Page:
Ceramicized NASICON-based solid-state electrolytes for lithium metal batteries

Yung Chun Tsai, Meng Chiao Ku, Chien Te Hsieh, Po Yu Sung, Pin Shuan Chen, Debabrata Mohanty, Yasser Ashraf Gandomi, I. Ming Hung, Jagabandhu Patra, Jeng Kuei Chang

Research output: Contribution to journalArticlepeer-review


In this work, we have developed ceramicized hybrid solid state electrolytes (SSEs), which consisted of poly (vinylidene fluoride-hexafluoro propylene) (PVDF-HFP), lithium bis (trifluoromethanesulfonyl)imide (LiTFSI) salt, and sodium superionic conductor (NASICON)-type Li1+xAl xTi2‒x(PO4)3 (LATP) powders for lithium-ion batteries (LIBs) utilizing lithium metal anode. Adopting the sol–gel synthesis technique followed by a thermal calcination at 850 °C, we synthesized round-like LATP powders with an average particle size of ~ 30 μm. Engineering the LATP content (~ 45 wt.%) within the hybrid SSEs, we were able to achieve thermal stability along with superior ionic conductivity (i.e., 1.40 × 10−4 S cm−1 at 30 °C). Employing the Arrhenius plot in the temperature range of 30‒70 °C, the activation energy for the ionic conduction was lowered significantly (i.e., 0.21 eV) compared to prior efforts reported in the literature (i.e., 0.27 − 0.35 eV). The application of highly optimized SSE within a LIB with lithium metal anode resulted in the maximal capacity of ~ 162 mAh g−1 at 0.1 C. The cyclic performance of the battery utilizing such an optimized SSE configuration was very robust with a highly stable coulombic efficiency (~ 96.7%) after 100 cycles. Indeed, the ceramicized LATP-based SSEs developed in this work, can be employed for boosting the ionic conductivity, specific capacity, and cycle life while mitigating the interfacial resistance of the electrolyte/electrode layer for LIBs with lithium metal anode.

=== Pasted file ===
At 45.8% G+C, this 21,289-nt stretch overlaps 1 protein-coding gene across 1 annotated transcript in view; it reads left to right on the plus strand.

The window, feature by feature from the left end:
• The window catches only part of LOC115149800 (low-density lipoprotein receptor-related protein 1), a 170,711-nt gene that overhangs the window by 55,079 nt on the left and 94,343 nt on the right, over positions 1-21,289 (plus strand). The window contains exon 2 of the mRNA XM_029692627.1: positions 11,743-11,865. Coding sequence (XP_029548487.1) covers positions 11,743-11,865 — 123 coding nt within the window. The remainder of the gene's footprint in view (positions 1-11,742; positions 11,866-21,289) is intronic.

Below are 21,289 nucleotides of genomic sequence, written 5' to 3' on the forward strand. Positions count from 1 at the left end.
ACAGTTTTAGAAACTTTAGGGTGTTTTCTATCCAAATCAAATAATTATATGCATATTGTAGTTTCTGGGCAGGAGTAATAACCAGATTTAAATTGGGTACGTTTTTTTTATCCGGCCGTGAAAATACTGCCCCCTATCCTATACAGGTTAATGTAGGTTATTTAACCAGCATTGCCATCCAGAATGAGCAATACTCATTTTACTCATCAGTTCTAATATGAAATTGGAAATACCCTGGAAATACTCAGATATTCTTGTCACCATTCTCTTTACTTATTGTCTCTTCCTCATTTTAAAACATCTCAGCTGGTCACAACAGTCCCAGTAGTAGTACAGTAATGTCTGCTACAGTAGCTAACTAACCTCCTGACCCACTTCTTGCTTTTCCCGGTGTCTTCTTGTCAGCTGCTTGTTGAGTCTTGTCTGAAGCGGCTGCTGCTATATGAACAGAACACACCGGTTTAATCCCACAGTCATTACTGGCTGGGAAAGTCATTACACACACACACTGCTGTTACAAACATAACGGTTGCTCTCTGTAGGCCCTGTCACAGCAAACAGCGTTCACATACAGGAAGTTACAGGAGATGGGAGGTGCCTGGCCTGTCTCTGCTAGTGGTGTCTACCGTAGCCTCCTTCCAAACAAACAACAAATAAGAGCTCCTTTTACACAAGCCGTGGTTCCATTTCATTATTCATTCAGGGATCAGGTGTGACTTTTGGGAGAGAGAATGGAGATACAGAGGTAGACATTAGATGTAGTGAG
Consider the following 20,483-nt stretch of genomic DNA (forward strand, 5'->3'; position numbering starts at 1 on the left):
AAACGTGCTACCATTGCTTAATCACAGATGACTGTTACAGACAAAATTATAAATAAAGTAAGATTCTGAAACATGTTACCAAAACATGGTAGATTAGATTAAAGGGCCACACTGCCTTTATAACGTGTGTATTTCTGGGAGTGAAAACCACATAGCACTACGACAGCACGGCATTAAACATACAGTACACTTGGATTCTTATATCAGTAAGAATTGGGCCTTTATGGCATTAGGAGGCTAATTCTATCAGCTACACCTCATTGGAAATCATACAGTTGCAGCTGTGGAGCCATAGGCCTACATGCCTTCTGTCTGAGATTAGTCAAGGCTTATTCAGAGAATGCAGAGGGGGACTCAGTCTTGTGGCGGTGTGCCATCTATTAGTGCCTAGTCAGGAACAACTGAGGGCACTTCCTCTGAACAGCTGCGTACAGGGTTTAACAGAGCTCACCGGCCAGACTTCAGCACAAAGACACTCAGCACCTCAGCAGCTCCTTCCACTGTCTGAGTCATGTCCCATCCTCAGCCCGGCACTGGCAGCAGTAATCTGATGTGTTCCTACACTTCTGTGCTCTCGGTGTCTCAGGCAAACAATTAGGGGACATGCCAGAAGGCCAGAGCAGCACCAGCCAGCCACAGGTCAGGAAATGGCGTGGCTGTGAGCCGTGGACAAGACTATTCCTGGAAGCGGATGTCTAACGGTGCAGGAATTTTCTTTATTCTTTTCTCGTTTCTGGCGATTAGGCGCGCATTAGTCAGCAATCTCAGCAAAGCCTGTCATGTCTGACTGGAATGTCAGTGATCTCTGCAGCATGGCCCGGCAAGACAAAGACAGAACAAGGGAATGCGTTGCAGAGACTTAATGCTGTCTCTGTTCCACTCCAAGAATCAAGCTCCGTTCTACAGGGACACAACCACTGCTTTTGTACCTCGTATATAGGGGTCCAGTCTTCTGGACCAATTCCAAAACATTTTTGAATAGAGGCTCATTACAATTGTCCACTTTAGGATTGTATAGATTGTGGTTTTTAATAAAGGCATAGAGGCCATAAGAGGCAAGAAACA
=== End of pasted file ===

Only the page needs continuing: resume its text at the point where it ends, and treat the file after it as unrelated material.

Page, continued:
Original languageEnglish
JournalJournal of Solid State Electrochemistry
Publication statusAccepted/In press - 2023

All Science Journal Classification (ASJC) codes

  • General Materials Science
  • Condensed Matter Physics
  • Energy Engineering and Power Technology
  • Electrochemistry
  • Electrical and Electronic Engineering
  • Materials Chemistry


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